Young children are known for their energy. Hardly a day goes by when elementary-aged children aren’t bouncing off the walls, zooming around with excitement, or creating chaos in the hope of finding something fun to do. However, parents and teachers often find that they run out of ideas when their kids have gone through all the usual activities and are still complaining that they are bored. If you have an excited kid who needs something more to do, we have a few suggestions for some fun outdoor activities you can do with your elementary-age students to liven up classroom time, make recess more fun, or fill the time during after school hours.
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We hope you’ll find that at least one of these activities will excite or entertain your students, from preschool through elementary age.
Place a series of brown paper bags on a table containing natural objects with interesting textures, such as pine cones, rocks, leaves, etc. Have students close their eyes and feel the objects with their hands. Then, send the students outside to look for similar textures and see if they can identify what was in the bag from the texture. Describing the shape and texture of objects will build vocabulary, while touching objects can help to build fine motor skills.
Set up a series of cones in the field and divide students into two teams. Have one team try to knock the cones down and the other set them up again. Run rounds of 2-4 minutes and at the end of each round count how many cones are standing or knocked over and award points. After several rounds, the team with the most points will win.
Take the kids on a nature hike to see and explore new things like oak or palm trees. Have the kids look for a list of plants, bugs, rocks, or other things that they can find in your local area. Taking the kids out in nature is a great way to build observation skills as well as fine motor skills and hand-eye coordination, as well as building a respect for nature.
For this activity, you will be the critter and imitate an animal as you move around the playground, field, or yard. As you move, ask your students questions. Have them be “trackers” following you around and answering questions about where you are going, how you are moving, and what you are doing. Work in new vocabulary (especially in early second language courses) to help them build skills while they chase you around the yard.
Have students line up in an open field with two jump ropes marking the start and finish lines. One student is designated the shark and will attempt to tag the minnows as they run across the field. Anyone tagged becomes “seaweed” and sits down and can tag players in the next round. Repeat. The last minnow standing wins.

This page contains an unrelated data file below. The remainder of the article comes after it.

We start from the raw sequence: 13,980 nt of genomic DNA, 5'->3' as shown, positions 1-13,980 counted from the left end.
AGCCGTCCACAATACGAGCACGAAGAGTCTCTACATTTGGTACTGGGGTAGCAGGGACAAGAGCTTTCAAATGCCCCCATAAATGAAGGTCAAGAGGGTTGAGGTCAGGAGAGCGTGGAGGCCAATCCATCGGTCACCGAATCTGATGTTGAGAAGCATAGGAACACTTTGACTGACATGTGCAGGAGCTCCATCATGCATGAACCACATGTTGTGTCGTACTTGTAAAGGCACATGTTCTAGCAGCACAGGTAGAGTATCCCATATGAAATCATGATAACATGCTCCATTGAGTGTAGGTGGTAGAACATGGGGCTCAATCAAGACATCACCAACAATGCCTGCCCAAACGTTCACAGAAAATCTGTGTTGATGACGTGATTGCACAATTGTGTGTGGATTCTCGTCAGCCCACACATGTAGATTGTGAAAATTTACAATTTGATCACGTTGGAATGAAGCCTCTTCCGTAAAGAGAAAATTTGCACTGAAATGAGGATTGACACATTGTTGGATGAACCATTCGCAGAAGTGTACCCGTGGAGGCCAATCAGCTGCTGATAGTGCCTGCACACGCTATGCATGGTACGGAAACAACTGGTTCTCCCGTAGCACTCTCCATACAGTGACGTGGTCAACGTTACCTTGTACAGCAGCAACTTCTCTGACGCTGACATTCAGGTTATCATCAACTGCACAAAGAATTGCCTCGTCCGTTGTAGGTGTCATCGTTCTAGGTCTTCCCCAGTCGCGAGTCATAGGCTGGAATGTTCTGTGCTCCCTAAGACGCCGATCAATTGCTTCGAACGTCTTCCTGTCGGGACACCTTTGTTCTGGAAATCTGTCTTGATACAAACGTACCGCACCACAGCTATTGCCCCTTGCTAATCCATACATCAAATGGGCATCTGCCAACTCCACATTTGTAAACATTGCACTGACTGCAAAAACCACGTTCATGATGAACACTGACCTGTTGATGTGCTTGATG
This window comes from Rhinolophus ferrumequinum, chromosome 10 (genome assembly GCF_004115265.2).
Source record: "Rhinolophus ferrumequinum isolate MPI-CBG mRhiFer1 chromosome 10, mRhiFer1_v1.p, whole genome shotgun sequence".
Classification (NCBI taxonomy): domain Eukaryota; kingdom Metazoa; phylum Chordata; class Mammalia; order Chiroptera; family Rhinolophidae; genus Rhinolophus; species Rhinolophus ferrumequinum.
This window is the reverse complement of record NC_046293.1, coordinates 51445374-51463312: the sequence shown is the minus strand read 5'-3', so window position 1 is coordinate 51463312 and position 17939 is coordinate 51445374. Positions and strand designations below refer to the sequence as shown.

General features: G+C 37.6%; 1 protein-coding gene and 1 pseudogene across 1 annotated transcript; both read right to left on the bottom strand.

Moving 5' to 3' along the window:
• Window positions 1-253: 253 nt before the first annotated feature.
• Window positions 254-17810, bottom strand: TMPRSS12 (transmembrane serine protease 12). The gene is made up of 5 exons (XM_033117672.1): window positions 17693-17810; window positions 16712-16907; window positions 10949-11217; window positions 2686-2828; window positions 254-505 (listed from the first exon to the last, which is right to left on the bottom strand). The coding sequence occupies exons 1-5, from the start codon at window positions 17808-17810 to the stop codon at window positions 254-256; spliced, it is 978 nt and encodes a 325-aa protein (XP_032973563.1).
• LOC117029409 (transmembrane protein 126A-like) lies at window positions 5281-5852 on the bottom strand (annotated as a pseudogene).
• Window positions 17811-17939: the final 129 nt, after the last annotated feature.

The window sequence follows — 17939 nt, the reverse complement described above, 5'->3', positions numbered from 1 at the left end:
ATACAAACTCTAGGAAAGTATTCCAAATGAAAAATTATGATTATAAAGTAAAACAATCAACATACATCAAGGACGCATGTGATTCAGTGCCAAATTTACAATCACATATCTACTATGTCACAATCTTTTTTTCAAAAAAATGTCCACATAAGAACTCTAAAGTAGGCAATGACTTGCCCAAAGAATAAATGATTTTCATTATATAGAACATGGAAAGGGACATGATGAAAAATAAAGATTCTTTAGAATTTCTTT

During the spring, summer, and fall, having students work in an outdoor garden is a great way to develop motor skills, provide sensory experiences, and help students to understand the life cycle of plants. As a bonus, they will be able to see the results of their work and eat the vegetables that they produce. It’s a great way to get students outdoors and develop an appreciation of nature and where food comes from.
Use pool noodles to develop a fun and creative obstacle course to build students’ motor skills and muscle strength. You could use them to direct students around a course, or ask students to jump over them, limbo under them, or walk across them like a balance beam. Be creative and see what your kids enjoy.
Using sidewalk chalk, write letters and numbers across a parking lot or driveway. Then, call out letters, numbers, or colors and have students run to stand on the matching characters. This activity can help students to build their character recognition skills as well as gross motor skills. For added fun, you could alter the activity to make it a bit more like either Twister or Musical Chairs, depending on how creative you want to get with it!
Take the kids outside with some kid-friendly tunes and ask them to perform dance moves based on nature that you can see. For example, you might ask the kids to twist like a leaf, or to hop like a squirrel, or flap like a bird. This activity can help to promote bodily awareness and coordination, as well as building instruction-following skills.
Have students lie down and then jump up when you yell “Fire on the Roof.” The last player to stand after each round is eliminated. For added fun, fool the students with phrases like “Fire on the Rhinoceros!” or “Fire on the Goof!” and eliminate anyone you fool.
Many people are trapped in the illusion that elementary students don’t need specific outdoor activities — you just let them free and watch them have fun. Wel… We hope now you know what it is far from reality. You need to guide them, come up with interesting games and activities because this will both educate them and prevent major fights and misunderstandings. At first, organizing elementary students may seem difficult, but with the tips above you will be able to handle it. Be fun, be sincere, be ready to take part in their games and change scenarios if kids get bored.